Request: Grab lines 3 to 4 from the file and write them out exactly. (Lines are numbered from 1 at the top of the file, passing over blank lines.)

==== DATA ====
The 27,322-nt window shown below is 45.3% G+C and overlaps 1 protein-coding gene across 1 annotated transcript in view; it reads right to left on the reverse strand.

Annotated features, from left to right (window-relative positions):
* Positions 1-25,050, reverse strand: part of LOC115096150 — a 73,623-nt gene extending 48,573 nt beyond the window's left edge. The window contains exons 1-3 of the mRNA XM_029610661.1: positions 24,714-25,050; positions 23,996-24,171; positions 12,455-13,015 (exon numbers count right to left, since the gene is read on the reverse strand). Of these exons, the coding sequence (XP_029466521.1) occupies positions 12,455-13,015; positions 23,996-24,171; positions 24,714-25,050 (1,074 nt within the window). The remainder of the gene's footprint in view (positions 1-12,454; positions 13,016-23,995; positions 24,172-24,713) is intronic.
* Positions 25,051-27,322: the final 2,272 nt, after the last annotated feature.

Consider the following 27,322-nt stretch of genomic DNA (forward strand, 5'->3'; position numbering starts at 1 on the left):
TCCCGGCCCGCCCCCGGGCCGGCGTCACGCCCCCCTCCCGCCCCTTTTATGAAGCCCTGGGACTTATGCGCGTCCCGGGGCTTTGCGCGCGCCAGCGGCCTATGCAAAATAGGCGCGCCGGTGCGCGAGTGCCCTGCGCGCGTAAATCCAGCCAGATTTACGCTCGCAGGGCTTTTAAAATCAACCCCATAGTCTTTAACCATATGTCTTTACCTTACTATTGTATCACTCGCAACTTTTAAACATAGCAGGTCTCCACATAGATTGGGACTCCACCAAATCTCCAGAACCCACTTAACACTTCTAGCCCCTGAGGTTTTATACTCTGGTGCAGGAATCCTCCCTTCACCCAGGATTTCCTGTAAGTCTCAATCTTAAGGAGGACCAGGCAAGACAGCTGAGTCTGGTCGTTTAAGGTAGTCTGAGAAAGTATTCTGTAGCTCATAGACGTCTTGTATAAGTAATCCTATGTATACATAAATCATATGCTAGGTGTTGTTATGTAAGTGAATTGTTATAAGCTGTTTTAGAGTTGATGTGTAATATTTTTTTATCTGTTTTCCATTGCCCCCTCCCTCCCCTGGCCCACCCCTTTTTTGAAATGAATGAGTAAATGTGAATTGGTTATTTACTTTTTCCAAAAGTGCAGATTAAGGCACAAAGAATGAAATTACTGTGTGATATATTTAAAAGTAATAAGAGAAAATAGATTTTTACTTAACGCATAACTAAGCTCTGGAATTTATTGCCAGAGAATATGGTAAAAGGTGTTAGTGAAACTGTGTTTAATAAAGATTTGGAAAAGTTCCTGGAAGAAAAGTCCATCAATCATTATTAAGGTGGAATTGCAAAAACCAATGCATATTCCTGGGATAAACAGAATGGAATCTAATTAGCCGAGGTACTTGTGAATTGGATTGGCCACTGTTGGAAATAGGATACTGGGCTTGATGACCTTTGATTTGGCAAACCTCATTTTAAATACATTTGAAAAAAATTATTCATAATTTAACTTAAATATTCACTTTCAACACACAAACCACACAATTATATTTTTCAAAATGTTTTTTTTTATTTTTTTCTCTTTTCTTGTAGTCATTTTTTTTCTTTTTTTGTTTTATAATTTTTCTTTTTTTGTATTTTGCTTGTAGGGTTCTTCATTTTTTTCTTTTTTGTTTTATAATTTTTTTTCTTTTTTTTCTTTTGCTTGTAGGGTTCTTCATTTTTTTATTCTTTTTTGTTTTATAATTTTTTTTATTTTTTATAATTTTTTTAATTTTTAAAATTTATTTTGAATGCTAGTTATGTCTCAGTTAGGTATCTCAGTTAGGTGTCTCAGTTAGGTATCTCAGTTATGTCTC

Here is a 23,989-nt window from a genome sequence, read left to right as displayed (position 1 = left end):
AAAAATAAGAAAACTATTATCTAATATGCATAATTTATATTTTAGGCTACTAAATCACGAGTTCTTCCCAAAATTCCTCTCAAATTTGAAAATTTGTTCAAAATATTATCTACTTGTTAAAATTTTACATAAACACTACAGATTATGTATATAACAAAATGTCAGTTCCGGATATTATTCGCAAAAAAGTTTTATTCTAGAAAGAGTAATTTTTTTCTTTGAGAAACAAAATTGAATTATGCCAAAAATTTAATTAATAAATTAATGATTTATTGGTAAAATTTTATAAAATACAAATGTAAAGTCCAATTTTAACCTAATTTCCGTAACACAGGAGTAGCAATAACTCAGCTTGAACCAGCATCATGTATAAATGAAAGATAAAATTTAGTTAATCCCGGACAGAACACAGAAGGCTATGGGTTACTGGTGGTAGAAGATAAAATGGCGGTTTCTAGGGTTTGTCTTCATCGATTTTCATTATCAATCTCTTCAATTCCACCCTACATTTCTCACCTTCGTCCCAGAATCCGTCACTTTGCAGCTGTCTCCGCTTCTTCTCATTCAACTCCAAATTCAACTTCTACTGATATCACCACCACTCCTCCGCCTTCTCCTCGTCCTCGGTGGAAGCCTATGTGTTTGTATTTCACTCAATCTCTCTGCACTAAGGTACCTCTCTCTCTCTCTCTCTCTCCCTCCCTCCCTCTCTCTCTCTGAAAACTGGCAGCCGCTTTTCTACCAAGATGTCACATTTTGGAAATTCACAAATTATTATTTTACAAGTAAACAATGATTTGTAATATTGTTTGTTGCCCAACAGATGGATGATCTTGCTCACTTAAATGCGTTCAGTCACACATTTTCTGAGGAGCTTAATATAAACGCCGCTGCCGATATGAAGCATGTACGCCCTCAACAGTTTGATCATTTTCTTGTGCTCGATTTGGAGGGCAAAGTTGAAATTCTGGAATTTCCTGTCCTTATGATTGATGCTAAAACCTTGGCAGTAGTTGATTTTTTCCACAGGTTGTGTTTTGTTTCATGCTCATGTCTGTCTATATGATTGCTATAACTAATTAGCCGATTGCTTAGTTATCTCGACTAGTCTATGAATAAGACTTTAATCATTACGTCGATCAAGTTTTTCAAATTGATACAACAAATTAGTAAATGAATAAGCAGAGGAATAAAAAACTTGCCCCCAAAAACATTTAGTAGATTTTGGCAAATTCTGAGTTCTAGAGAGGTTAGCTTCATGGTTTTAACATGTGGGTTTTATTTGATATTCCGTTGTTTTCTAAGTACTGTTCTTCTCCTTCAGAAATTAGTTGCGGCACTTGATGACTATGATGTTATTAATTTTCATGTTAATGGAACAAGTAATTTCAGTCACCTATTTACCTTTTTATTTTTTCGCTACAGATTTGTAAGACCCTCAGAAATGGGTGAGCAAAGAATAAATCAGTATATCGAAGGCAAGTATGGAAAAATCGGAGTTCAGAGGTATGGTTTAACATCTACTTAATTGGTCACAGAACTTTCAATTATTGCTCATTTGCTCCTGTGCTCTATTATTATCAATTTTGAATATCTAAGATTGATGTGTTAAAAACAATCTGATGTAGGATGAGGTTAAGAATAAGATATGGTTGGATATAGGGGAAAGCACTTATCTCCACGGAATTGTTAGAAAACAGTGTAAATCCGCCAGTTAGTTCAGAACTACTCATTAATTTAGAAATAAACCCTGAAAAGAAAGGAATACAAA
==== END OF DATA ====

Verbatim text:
* Positions 1-25,050, reverse strand: part of LOC115096150 — a 73,623-nt gene extending 48,573 nt beyond the window's left edge. The window contains exons 1-3 of the mRNA XM_029610661.1: positions 24,714-25,050; positions 23,996-24,171; positions 12,455-13,015 (exon numbers count right to left, since the gene is read on the reverse strand). Of these exons, the coding sequence (XP_029466521.1) occupies positions 12,455-13,015; positions 23,996-24,171; positions 24,714-25,050 (1,074 nt within the window). The remainder of the gene's footprint in view (positions 1-12,454; positions 13,016-23,995; positions 24,172-24,713) is intronic.
* Positions 25,051-27,322: the final 2,272 nt, after the last annotated feature.